It’s a rather small cadre of politicians in this country: the Democrats who frequent Fox News to argue the left’s case to Fox’s right-leaning audience. Some of this cadre’s more prominent members have included Transportation Secretary Pete Buttigieg, Sen. Christopher A. Coons (D-Del.) and Rep. Ro Khanna (D-Calif.).
But in the panic after Election Day 2020, which led Fox to often credulously air the voter-fraud conspiracy theories that have now landed it in legal trouble, high-ranking Fox executives suddenly decided that less was more.
In a little-noticed Nov. 8 email revealed this week in Dominion Voting Systems’ defamation lawsuit, Fox News CEO Suzanne Scott forwarded a message from Fox Corp. Chairman Rupert Murdoch lamenting Fox’s ratings. She informed Fox News President Jay Wallace that Murdoch and his son Lachlan were “expecting” a few things.
Among them: “audiences don’t want to see too much of the Mayor Pete’s and Coons etc in the news hours. Need to be careful about bookings next 2 months-especially in news hours.”
It’s not entirely clear what became of the request. But while Coons was a frequent Fox guest in preceding weeks — he appeared about half-a-dozen times in the previous month, including on Election Day and the day after, Nov. 4 — his appearances soon dried up. He doesn’t seem to have returned to Fox’s airwaves until April 2021.
Likewise, Buttigieg was on air Nov. 2 and on Election Day but appeared to be suddenly less welcome after Scott’s email.
A Fox News spokeswoman didn’t comment specifically on why Buttigieg and Coons were singled out, but she said, “We’ve had a number of prominent Democrats on our air leading up to and following the 2020 election, as well as featured numerous op-eds from top leadership, including President Biden, on our website.”
She listed a series of appearances after Scott’s email and Fox having run op-eds by Democrats. But few appearances were focused on the election or Donald Trump’s election challenges, specifically. And none featured top Biden campaign surrogates Buttigieg and Coons, whose previous appearances had included talking about respecting the election results and, in the case of Coons’s last interview before Scott’s email, sharply criticizing Trump’s legal maneuvers.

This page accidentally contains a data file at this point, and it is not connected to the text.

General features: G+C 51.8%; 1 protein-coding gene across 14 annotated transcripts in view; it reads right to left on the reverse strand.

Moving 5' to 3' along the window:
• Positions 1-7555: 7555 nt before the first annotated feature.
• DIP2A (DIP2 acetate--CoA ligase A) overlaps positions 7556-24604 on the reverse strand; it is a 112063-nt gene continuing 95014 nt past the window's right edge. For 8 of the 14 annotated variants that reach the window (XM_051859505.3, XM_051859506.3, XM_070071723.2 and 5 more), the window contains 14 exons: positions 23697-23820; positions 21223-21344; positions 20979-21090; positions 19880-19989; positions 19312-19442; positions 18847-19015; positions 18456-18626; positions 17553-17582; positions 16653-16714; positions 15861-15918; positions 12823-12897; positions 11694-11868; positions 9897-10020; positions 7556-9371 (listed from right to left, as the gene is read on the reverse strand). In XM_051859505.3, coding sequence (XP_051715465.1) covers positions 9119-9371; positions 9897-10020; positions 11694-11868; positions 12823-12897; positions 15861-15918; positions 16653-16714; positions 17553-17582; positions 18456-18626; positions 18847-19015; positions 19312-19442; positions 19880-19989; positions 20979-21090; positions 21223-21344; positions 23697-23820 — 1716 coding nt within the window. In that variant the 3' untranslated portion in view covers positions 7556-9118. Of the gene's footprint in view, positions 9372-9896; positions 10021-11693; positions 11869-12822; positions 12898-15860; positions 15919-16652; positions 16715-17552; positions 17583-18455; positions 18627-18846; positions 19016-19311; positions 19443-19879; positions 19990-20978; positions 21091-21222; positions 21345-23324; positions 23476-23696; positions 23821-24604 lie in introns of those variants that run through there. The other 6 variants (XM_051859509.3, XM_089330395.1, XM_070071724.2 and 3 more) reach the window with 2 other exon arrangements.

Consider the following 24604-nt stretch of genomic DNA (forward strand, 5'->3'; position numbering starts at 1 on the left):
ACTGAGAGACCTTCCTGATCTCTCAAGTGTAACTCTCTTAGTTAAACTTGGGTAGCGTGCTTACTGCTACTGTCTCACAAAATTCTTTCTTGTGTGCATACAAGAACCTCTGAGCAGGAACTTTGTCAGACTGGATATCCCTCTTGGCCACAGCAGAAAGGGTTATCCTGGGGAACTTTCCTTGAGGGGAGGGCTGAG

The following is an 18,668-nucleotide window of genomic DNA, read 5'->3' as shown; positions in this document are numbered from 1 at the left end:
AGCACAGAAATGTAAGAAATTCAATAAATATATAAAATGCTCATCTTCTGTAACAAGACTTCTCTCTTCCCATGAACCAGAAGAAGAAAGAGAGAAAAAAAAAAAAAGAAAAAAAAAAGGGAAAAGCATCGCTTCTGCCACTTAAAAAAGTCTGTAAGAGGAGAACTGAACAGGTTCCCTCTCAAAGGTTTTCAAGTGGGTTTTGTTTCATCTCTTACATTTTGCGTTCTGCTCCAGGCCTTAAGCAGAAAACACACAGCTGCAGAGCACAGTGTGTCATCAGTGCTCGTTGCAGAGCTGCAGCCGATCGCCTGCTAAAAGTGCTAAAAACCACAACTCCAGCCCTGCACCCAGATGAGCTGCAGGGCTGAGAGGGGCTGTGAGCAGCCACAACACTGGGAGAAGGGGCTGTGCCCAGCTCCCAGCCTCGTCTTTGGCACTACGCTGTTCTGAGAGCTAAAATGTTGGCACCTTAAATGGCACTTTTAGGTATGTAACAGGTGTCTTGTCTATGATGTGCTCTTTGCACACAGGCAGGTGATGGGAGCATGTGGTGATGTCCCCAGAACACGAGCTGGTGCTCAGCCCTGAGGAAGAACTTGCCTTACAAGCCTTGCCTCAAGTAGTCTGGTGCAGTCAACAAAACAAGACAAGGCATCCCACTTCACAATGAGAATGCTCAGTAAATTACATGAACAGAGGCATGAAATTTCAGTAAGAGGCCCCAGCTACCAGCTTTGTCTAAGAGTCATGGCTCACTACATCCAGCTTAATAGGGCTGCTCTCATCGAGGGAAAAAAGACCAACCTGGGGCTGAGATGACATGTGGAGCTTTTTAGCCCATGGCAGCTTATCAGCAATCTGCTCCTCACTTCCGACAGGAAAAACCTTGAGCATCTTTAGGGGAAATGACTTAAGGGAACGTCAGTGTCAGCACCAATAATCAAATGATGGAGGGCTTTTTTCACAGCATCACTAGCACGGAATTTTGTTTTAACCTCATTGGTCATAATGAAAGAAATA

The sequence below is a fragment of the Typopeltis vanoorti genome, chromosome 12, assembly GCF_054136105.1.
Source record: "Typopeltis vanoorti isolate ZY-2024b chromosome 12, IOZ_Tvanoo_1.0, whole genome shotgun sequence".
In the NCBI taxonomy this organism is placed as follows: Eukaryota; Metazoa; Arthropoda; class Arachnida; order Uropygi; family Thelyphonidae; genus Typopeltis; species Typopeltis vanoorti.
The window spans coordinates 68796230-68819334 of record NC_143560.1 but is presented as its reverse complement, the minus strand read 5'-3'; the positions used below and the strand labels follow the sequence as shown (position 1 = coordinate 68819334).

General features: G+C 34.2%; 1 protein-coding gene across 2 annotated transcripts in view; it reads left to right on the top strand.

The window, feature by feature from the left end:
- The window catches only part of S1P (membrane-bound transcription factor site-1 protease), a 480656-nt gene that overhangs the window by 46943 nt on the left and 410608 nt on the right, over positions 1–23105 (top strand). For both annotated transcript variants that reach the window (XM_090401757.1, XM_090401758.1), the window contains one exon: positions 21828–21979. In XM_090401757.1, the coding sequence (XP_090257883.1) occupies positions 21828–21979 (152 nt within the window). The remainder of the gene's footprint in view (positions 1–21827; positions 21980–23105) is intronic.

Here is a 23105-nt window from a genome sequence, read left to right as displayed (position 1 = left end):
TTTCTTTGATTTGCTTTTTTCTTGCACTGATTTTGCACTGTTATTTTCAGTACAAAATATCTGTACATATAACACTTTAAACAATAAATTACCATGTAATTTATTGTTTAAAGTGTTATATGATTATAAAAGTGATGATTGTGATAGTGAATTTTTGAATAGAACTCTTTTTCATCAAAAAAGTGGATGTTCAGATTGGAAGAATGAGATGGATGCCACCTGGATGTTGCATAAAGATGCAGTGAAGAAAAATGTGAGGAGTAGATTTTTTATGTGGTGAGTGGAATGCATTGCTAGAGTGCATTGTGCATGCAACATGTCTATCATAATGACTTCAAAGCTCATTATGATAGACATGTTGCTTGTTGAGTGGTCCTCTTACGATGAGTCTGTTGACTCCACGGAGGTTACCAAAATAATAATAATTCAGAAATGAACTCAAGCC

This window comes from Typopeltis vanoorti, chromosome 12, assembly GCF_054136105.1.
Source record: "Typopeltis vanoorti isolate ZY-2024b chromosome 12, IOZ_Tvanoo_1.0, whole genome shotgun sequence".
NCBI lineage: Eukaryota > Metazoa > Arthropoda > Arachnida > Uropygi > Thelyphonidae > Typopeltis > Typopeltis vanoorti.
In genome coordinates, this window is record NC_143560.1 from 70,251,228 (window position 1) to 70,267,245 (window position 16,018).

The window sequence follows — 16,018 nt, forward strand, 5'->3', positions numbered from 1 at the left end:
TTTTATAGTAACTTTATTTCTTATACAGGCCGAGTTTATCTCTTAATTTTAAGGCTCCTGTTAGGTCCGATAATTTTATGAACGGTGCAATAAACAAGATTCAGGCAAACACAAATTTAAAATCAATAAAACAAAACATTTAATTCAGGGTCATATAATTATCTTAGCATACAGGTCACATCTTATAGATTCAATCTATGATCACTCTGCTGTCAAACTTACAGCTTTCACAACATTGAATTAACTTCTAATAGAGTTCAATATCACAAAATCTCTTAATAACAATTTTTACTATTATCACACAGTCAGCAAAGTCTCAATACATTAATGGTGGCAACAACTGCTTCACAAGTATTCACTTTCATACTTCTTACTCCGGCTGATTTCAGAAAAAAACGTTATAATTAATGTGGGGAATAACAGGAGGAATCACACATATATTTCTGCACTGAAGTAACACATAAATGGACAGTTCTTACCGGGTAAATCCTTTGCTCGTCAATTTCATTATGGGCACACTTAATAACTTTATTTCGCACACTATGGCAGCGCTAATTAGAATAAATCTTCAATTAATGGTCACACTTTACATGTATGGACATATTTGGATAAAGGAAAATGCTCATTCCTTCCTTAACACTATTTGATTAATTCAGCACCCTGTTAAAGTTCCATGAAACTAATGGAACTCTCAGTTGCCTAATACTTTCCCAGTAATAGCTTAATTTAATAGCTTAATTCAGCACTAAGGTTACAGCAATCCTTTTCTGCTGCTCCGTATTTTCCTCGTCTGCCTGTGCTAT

(Khanna, who wasn’t mentioned in the email, went on to appear on at least two occasions before the end of the year — once to talk about foreign policy and another in a segment about Democrats’ “infighting after down-ballot election losses.”)
Scott’s email appears to be the only mention of Coons in the Dominion lawsuit exhibits released this week.
But she mentioned Buttigieg again two days later in a text message to an unknown recipient. In the middle of a redacted text, she appeared to take issue with a news show airing a clip of Buttigieg.
“Also Doocy was still using Buttigieg sound in his reporter hit during special report last night,” Scott said Nov. 10.
The recipient responded, “On it.”
The message referred to Fox reporter Peter Doocy. He had played a clip from the previous day of Buttigieg saying that GOP Senate Leader “Mitch McConnell’s going to have to decide whether he wants to help move this country forward and influence progress or whether he wants to stop progress.”
(In the same string, Scott also texted about a “negative reaction” to another Fox reporter, who the night before had done a report about how McConnell and Biden might work together over the next four years.)
The timing of Scott’s messages is notable given all the other ways in which it has become clear Fox was tailoring its editorial decisions to an audience it feared it was losing, particularly after it became the first network to call Arizona for Joe Biden.
First and foremost, that involved airing the stolen-election conspiracy theories they saw other conservative-leaning outlets giving a platform to — and often without covering them skeptically. The lawsuit has revealed, on multiple occasions, objections being raised to on-air talent challenging those claims.
But the revelations in the lawsuit have also shown high-ranking Fox officials often speaking as if they were allied with Republicans and guiding even supposedly neutral news coverage accordingly.
And the timing of the Buttigieg and Coons messages are also conspicuous for another reason: Shortly before them, a series of outlets had run stories and analyses about how Buttigieg’s Fox appearances stood out.
“Why Pete Buttigieg’s Fox News appearances keep going viral,” wrote CNN on Oct. 14.
“The Remarkable Effectiveness of Pete Buttigieg on Fox News,” wrote the New Yorker on Oct. 15.
“‘Slayer Pete’: Buttigieg emerges as Biden’s unlikely Fox News fighter,” wrote the Guardian on Oct. 13.
“Pete Buttigieg Is Calling Out Trump on His Home Turf: Fox News,” wrote Vanity Fair on Oct. 8.
“Pete Buttigieg Keeps Popping the Fox News ‘Bubble,’” wrote the Daily Beast on Oct. 9.
Less than a month later, it was apparently decided there was too much Buttigieg in the bubble.